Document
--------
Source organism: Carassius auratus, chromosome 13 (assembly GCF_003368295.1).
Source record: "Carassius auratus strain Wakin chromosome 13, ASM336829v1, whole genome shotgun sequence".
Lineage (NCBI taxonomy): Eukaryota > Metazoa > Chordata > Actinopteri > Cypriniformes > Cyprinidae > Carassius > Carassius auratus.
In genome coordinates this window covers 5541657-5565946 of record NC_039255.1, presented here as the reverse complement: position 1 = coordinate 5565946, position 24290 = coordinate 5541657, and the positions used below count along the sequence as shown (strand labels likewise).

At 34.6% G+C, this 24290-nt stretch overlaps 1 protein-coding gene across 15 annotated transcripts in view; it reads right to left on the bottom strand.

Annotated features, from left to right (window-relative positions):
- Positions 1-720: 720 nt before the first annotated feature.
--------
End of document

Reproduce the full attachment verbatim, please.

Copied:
Source organism: Carassius auratus, chromosome 13 (assembly GCF_003368295.1).
Source record: "Carassius auratus strain Wakin chromosome 13, ASM336829v1, whole genome shotgun sequence".
Lineage (NCBI taxonomy): Eukaryota > Metazoa > Chordata > Actinopteri > Cypriniformes > Cyprinidae > Carassius > Carassius auratus.
In genome coordinates this window covers 5541657-5565946 of record NC_039255.1, presented here as the reverse complement: position 1 = coordinate 5565946, position 24290 = coordinate 5541657, and the positions used below count along the sequence as shown (strand labels likewise).

At 34.6% G+C, this 24290-nt stretch overlaps 1 protein-coding gene across 15 annotated transcripts in view; it reads right to left on the bottom strand.

Annotated features, from left to right (window-relative positions):
- Positions 1-720: 720 nt before the first annotated feature.